In Stratford and Leytonstone, dispersal zones were created during the Olympics, which allowed the police to move on two or more people they consider represent some kind of threat to public order. These zones were extended into the post-Olympics period, although the zone in Stratford was modified to cover the West Ham Lane area rather than the immediate vicinity of the Olympic Park. The police stated of course that these extensions were nothing to do with the Olympics. Whether or not that is so the fact of the matter is events like the Olympics provide the opportunity for these kinds of actions to be tried out or put into effect on a larger scale to create what Chris Jones of Statewatch notes the authorities 'chillingly' refer to as a ‘clean city’.


| | |

NAO rolls over on Olympics budget

Now the National Audit Office falls into line and says the London Olympics were completed 'within budget'.

With a regulator like this who needs spin merchants like the ODA and LOCOG?


| |

Olympics end but security stays the same

The Olympic Park remains a high security paranoia zone. It is still surrounded by the perimeter fence, although hopefully the electricity has been turned off. Anyone wishing to join an LLDC tour is sent a long list of IDs which visitors have to present before they can get on a bus. Bizarrely the A list includes a Freedom Pass alongside passports (with visas if needed!) and a variety of warrant cards. The B list includes birth, adoption and marriage certificates which are considered to be of equal value to a utility bill. Why it should be necessary to produce this kind of ID to be allowed on a bus (you’re not allowed to get off the bus) to go around the Park is unclear. But then these things have just become ‘normal’ now!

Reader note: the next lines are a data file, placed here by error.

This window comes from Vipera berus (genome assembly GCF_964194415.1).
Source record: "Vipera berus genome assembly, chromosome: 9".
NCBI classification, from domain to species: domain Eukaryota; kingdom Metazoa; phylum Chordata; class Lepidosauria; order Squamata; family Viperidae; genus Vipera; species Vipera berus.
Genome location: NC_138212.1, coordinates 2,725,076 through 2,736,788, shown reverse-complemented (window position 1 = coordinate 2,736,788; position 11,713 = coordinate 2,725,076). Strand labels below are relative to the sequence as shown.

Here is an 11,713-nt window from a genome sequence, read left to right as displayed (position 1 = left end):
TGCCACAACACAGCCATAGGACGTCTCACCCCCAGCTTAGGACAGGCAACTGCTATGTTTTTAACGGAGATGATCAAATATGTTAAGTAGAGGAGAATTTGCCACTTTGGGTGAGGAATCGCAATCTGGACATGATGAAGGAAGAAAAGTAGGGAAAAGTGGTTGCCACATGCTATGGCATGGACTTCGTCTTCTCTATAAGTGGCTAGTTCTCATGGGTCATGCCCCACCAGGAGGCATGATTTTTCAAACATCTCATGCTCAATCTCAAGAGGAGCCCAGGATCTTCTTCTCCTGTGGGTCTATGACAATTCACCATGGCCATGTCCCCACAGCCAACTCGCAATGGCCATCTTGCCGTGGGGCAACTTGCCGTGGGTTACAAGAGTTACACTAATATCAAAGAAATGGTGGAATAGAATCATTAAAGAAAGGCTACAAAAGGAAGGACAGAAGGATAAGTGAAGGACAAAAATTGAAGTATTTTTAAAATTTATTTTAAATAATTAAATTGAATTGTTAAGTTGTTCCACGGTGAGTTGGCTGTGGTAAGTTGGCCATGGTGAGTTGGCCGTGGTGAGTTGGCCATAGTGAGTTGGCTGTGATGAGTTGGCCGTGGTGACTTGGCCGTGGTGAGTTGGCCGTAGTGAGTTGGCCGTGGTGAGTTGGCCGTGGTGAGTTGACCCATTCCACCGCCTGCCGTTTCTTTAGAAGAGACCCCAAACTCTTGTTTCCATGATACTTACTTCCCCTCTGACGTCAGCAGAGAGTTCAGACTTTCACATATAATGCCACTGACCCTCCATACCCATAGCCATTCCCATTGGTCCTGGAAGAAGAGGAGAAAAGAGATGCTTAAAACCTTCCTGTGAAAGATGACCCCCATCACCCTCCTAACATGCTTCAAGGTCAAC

Despite the fact the athletes, the IOC and all those foreign dignitaries are long gone the ODA is also still using the same hair-raising language when describing all the things that visitors to the Olympic Park are not allowed to bring with them. Among the excluded items are harpoon guns, shotguns, crossbows, swords, sabres, grenades, plastic explosives, dynamite, mines, blowtorches, billy jacks, nightsticks, baseball bats. Do people normally wander around with these sorts of things when they visit places?

The fact that they have to list these real or imagined weapons reveals the continuing paranoid mindset of the Olympic organisers. It is hard, but admittedly not impossible, to conceal large weapons like crossbows, swords, shotguns and baseball bats. But the idea that listing them in this way makes some kind of sense is what is really disturbing. Maybe the Science Museum or the National Gallery would be happy for members of the public to bring in the odd grenade or two as they don’t choose to list all these forbidden items. Yes, sad though it is, I did actually check and their responses to my online requests were ‘0’ and ‘no’ results and, in the case of the National Gallery, a puzzled ‘make sure all words are spelled correctly’. But then where the Olympic Park is concerned perhaps a committed killer would feel obliged to argue at the entrance that as machine guns were not listed he (or she) should be allowed to bring one on to the Park!

Why the Olympic Park in its present state should require such controls is hard to understand. It is now just a building site which will, hopefully, in due course be open to the public. Or will local people be required to produce a passport to go swimming at the Aquatic Centre?


AttachmentSize